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Temporaries are designed to restore your teeth for a provisional or interim period of time. Although today's temporaries are significantly more lifelike and durable than those used previously, it is not uncommon for some people to experience problems with their temporaries.

Common concerns with temporaries include:

  • Temporaries may have a rough feeling that can be irritating to your tongue.

  • They fall out easily.

  • The teeth with the temporaries are more sensitive to hot and cold.

  • It is harder to chew.

  • You are not pleased with how the temporaries look.

  • Temporaries can cause bad breath if not properly cleaned.

Temporary Care

To experience as few problems as possible with your temporaries, adhering to the following care instructions can be helpful:

  • Do not eat or drink anything hot for at least an hour after your temporaries are placed.

  • If you experience tenderness in the gum tissue and teeth, take a mild pain reliever and anti-inflammatory according to the directions. Call your dentist if the discomfort does not subside or worsens.

  • Rinse with warm salt water (1/2 teaspoon of salt in a four-ounce glass) for a couple of days after placement of the temporary to help lessen gum sensitivity.

  • Avoid sticky foods, such as caramel, taffy or gum, since these can dislodge the temporary.

  • When brushing your teeth, use a soft bristle brush to gently massage gum tissue.

  • Floss daily, but pull the floss through the sides of your teeth instead of pulling up.

  • To avoid breaks, do not chew on hard substances, such as nuts, ice or pencils. If possible, chew on the opposite side of your mouth.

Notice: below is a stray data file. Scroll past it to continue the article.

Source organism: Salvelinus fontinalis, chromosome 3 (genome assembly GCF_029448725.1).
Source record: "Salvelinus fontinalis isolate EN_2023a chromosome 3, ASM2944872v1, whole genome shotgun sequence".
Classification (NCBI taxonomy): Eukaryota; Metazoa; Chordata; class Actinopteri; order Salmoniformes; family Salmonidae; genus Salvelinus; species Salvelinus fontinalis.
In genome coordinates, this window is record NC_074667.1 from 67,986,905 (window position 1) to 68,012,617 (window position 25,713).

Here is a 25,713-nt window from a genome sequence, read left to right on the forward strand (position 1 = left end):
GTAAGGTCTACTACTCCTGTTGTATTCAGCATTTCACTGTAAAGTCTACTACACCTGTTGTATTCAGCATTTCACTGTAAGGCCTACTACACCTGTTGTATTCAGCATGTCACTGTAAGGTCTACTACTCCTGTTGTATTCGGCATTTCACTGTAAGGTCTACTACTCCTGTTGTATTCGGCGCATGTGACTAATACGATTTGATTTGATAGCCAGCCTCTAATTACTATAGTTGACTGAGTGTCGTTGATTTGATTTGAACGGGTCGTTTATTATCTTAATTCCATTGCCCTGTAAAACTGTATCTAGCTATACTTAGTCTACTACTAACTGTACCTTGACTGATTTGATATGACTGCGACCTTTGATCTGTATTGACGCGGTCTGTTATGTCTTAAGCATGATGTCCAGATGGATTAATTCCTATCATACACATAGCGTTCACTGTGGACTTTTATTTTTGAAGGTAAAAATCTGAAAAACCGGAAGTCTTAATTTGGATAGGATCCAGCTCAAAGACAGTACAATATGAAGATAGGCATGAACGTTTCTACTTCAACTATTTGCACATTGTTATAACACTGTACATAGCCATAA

Traveling and Your Temporaries

Since cosmetic dentistry often can be expensive, many patients comparison shop for the best deals and most qualified dentists. This may involve traveling domestically or even internationally.

Depending on what procedure you undergo, you may need to stay in the area in which you receive treatment until the work is finished, or you may need to go home and make subsequent return trip(s) until completion. During this interim period, you may need to (or wish to) wear temporaries. Be sure to discuss this with your dentist before you start any procedure so he/she can incorporate the fabrication of your temporaries into your treatment and travel schedule.

Satisfactory temporaries are especially important when traveling for dental care, since it may be harder to get to see your long-distance dentist if any fit, function or re-cementing concerns arise in-between appointments.

Additionally, if you are planning to travel for vacation or business, have any necessary dental work finished before you leave. If this is not possible and you will need to wear temporaries, let your dentist know your travel plans as far ahead of time as possible, since this may affect the type of temporaries he/she will fabricate for you and the cement strength used to adhere them. Before your departure, schedule a precautionary checkup of your temporaries to minimize the possibility of dental emergencies while you are away.

Authored By: Nayda Rondon
Reviewed By: N. Summer Lerch, DDS



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